Undermining the ‘last acceptable form of racism’

Matthew Reisz talks to Annabel Tremlett, an academic whose work challenges common perceptions of Romani life

July 3, 2014

Source: András Jókúti

Represented as different: Sometimes I don’t even remember my past, from the Roma exhibition

A new exhibition draws on a University of Portsmouth academic’s work to challenge stereotypes about Romani life.

Annabel Tremlett, senior lecturer in social inclusion, first became interested in the subject when she spent a year in central Hungary on a European Youth Exchange programme working with the long-term unemployed, many of whom were Romani.

This was around the time of Hungarian accession to the European Union, so “there was a lot of focus on Roma as a poor minority”. What was striking was “the gap between EU, national and local discussions of Roma”.

At the EU level, Dr Tremlett continues, the Roma were often “romanticised as a pan-European minority rich in cultural resources”. The Hungarian public debate, by contrast, was “very discriminatory, exclusively about delinquency, criminality and poverty”. But what she was finding on the ground, which was often “ordinary” as well as “interesting”, did not match either of these images.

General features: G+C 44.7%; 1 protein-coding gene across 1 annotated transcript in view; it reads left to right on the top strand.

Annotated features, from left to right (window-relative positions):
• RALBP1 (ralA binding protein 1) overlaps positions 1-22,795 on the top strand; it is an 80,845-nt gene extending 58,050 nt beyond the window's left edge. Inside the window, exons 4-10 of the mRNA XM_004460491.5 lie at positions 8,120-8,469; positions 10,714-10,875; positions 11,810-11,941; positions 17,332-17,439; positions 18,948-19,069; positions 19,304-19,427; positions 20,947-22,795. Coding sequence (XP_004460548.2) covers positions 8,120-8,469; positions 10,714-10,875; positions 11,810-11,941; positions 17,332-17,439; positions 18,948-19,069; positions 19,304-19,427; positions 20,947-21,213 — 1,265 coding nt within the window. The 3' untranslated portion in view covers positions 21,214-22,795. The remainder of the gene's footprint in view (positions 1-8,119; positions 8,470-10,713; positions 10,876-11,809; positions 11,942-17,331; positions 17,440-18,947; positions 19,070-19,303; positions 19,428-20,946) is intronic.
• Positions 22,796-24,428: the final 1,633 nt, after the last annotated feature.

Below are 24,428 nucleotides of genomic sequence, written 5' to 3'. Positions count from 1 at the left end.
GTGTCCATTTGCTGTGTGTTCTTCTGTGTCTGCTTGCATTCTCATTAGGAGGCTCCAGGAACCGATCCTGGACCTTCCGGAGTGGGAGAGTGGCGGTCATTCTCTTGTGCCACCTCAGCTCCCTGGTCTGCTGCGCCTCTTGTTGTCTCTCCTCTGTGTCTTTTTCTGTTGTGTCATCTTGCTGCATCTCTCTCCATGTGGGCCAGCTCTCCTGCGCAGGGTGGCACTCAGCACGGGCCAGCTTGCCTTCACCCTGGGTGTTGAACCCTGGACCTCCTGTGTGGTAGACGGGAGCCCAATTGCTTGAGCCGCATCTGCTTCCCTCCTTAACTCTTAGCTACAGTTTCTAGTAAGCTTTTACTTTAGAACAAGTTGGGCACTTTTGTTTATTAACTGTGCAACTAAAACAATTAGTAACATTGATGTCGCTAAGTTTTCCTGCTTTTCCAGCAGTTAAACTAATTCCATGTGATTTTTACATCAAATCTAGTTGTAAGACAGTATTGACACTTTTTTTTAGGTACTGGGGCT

She decided to pursue these issues through a PhD at King’s College London, looking at the everyday lives of Roma and non-Roma families in the primary school of a Hungarian town where both groups had lived for hundreds of years.

“I was interested in why the Roma are always represented as different, whether positively or negatively,” explained Dr Tremlett. “One of the big findings of my research is that difference is hard to pinpoint.”

Since getting an appointment at Portsmouth, she has worked with travellers in the UK and has been “shocked to find incredibly narrow stereotypes about Roma. It’s the last acceptable form of racism and seldom combated.” She has also analysed popular representations such as the Channel 4 television series Big Fat Gypsy Weddings.

As part of her PhD, Dr Tremlett gave Roma children in Hungary disposable cameras to take photographs of their everyday lives. Some of this material forms part of the Roma: From “extra” to “ordinary” exhibition on show at the Romanian Cultural Centre in London until 6 July.

Curated by Violeta Vajda, who is currently doing a PhD at the University of Sussex’s Institute of Development Studies, it includes framed photographs supplied by Roma living in Luton in Bedfordshire showing family skiing holidays and other activities seldom associated with the Roma way of life.

There are also pictures by Roma photographers from Eastern Europe that consciously undermine common stereotypes. One shows a Roma man holding a knife near his face. The caption reads: “I use my knife for peeling potatoes.”


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